A sculptural corkscrew of gleaming glass, the 40-story Mira tower strikes a bold pose in the San Francisco skyline. Inside, residences break away from the typical white-box mold of high-rise condominiums with L-shaped layouts zigzagging around breathtaking views of the Bay Bridge. This intersection of steel and sky captured the imagination of Nick Caldwell and his late wife, Tia. Building their life and careers together in the city as industry-leading software engineers and philanthropists, they wanted to claim their own slice of the horizon.
Merging their tastes into a cohesive abode, however, proved a different story. “If Nick had total control of the space, it would definitely look like a rock ‘n’ roll nightclub, but Tia wanted something much more feminine, like a chic hotel lined in pastels and gold,” says Noz Nozawa, whom the couple recruited to marry their perspectives. The interior designer lives for projects that interweave different personas into architecturally unique spaces. “I love taking what our clients want to manifest in their homes and translating that while also nudging interior aesthetic principles along, challenging notions of right angles and symmetry,” she adds.
To establish stylistic harmony, Nozawa first turned to the panoramic vistas, taking inspiration from the undulating islands dotting the bay. “We thought about how we could tie the landscape’s natural contours to the home’s linear, angular forms,” she explains. “That’s why so much of what we brought to this space feels curvy, lumpy and organic.”
Softening the dwelling’s sharp outlines began with reimagining the surrounding walls. Nozawa collaborated with decorative artist Caroline Lizarraga to paint gold currents crackling through velvety Venetian plaster. The finish subtly shifts in mood, beginning with the entrance hallway’s delicate veins of molten gold and taking on an edgier quality farther inside with an embossed crocodile plaster peeking through the pattern. The texture feels akin to luxurious leather, from snowy Hermès Himalaya white in the main living area to boot black in the powder room. “We wanted it to look like pockets of the wall are falling off, revealing something wild breaking through,” the designer says.
In turn, furnishings follow the walls’ sinuous lines, as “it was important to stay strict in the silhouette language across the shared spaces,” Nozawa notes. “Everything has tapered curves and big radiuses.” Bold forms include a bulbous serpentine sectional curled into a niche by the corner window; amoeba-shaped area rugs that create pools of pattern and texture on the floor; and a dining table held aloft by what appears to be metallic boulders.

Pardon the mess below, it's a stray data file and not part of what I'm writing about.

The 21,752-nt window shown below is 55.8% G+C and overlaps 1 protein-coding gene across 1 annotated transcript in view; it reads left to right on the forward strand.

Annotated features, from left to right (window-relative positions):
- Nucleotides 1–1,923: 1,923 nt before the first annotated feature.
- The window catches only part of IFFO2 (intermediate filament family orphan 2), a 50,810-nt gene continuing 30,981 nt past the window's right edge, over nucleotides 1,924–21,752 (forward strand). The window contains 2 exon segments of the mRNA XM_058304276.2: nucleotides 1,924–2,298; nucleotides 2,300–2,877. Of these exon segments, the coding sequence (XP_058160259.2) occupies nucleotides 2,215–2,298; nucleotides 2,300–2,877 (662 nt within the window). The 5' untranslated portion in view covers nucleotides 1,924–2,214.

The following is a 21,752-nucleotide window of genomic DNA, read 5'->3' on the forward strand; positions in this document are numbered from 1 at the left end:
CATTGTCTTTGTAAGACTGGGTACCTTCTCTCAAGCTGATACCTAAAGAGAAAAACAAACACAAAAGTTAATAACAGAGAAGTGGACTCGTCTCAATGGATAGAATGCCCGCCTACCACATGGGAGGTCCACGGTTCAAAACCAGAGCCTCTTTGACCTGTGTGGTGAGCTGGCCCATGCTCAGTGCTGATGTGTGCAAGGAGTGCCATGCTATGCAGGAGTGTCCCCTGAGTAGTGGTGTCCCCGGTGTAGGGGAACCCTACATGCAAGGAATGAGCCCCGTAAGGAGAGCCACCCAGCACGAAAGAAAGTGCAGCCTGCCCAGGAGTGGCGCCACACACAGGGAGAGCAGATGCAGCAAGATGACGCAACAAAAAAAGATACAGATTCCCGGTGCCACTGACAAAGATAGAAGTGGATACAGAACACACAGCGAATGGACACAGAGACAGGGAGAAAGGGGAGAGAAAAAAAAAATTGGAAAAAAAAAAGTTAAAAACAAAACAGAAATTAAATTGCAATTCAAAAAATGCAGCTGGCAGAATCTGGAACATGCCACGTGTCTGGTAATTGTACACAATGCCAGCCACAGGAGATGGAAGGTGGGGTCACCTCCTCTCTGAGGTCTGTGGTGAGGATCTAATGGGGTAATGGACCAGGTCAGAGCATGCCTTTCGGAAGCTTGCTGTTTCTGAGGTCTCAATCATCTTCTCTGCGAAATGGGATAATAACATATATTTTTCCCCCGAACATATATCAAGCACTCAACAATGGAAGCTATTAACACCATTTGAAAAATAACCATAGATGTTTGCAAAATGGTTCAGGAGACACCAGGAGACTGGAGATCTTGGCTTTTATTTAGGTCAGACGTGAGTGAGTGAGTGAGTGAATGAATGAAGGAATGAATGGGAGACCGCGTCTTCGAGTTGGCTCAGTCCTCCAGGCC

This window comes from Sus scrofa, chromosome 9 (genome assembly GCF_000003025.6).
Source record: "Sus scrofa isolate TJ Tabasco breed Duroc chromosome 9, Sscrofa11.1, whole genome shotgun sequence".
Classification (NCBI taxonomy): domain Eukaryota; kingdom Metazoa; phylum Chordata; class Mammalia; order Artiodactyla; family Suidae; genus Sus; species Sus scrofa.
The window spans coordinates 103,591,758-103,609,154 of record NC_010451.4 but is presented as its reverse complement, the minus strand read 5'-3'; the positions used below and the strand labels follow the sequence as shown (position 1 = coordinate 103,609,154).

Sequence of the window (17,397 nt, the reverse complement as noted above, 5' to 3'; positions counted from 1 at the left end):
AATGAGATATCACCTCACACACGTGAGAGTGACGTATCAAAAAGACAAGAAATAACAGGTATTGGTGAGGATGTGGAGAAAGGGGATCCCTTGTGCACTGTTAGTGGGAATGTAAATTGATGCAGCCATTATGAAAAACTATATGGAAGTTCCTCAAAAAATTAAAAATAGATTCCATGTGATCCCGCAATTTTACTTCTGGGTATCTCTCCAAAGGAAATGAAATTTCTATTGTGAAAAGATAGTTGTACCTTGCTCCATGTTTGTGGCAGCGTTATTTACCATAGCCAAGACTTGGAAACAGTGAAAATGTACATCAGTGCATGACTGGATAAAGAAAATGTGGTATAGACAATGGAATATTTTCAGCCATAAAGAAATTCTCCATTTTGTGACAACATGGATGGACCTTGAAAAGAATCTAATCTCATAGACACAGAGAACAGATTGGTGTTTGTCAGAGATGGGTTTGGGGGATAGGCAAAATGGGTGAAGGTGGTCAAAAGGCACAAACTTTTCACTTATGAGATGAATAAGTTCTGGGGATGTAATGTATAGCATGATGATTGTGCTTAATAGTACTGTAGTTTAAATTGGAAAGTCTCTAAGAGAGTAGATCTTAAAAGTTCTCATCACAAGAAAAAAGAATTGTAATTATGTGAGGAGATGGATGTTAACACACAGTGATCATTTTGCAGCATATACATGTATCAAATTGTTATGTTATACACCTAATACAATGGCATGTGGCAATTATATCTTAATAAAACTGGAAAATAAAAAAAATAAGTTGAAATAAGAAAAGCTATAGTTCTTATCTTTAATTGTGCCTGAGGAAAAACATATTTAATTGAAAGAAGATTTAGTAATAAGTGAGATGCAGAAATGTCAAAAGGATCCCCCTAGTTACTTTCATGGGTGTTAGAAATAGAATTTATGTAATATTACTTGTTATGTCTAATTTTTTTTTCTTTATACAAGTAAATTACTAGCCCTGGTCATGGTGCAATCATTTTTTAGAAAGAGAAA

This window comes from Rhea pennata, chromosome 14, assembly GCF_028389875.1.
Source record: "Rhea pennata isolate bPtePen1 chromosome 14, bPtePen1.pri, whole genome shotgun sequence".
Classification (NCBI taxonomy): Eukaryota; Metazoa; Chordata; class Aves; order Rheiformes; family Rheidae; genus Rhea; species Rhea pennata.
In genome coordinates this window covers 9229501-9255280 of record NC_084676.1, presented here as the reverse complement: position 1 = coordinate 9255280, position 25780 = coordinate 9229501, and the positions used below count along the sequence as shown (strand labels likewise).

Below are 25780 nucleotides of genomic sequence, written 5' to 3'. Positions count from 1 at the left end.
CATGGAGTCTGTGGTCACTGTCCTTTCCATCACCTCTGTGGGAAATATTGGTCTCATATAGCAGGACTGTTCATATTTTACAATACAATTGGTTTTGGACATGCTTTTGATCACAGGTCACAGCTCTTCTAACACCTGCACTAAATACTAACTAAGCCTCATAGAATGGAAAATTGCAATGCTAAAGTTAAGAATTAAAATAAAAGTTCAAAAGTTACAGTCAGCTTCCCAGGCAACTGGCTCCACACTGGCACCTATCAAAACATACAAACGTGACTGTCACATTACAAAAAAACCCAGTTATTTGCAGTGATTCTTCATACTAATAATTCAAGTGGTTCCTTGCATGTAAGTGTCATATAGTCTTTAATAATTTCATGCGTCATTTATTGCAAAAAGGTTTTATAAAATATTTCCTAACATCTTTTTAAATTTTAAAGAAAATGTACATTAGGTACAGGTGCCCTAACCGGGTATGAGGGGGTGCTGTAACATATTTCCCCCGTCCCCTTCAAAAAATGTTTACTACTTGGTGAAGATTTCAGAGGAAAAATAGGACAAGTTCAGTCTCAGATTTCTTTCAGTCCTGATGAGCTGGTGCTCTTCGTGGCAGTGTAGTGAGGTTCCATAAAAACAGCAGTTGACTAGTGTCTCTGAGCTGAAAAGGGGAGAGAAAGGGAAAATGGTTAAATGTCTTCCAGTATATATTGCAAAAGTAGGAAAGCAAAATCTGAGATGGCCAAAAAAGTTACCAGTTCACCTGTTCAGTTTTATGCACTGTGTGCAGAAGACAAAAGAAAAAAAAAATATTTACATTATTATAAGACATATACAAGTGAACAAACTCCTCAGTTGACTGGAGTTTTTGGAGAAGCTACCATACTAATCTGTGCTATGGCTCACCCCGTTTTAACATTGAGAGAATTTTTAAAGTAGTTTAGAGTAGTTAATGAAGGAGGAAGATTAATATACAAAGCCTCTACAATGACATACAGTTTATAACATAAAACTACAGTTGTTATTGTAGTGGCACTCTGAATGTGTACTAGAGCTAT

To anchor the main gathering areas, Nozawa selected light fixtures with a sense of movement that “serve the geometry of each space,” she explains. For instance, the kitchen fixture is a rope of undulating light that emphasizes the elongated island, while the pendant hanging in the living room coils into a gilded spiral that draws attention to the cozy space.
In the common areas, materials are key in coupling a soft glamour aesthetic with a moody lounge atmosphere, but style independence reigns in the individual home offices. Think zebra-print wallpaper and an asymmetrical display case (complete with rare sneakers and Star Wars memorabilia) for Nick, and a dreamy pastel ombre mural wallpaper, patterned floor covering and glass chandelier in Tia’s space.
For the primary bedroom, the vision was to create a retreat. “The desire was for it to feel like sleeping in a luxurious hotel suite every single night,” Nozawa says. She built the room around a tufted headboard, wrapping the space in a golden taupe wallcovering that matches the upholstery’s hue. Brass accents and layers of velvety pillows and blankets further underscore the room’s eternal vacation mood and provide a perfect spot for lounging in on lazy mornings, taking time to enjoy the view.
Molded into new dynamic contours, the dwelling now feels fully composed and is an intimate retreat in the sky. In the end, the space is a testament to design that merges seemingly divergent perspectives—the beauty of meeting every straight line with an eloquent curve.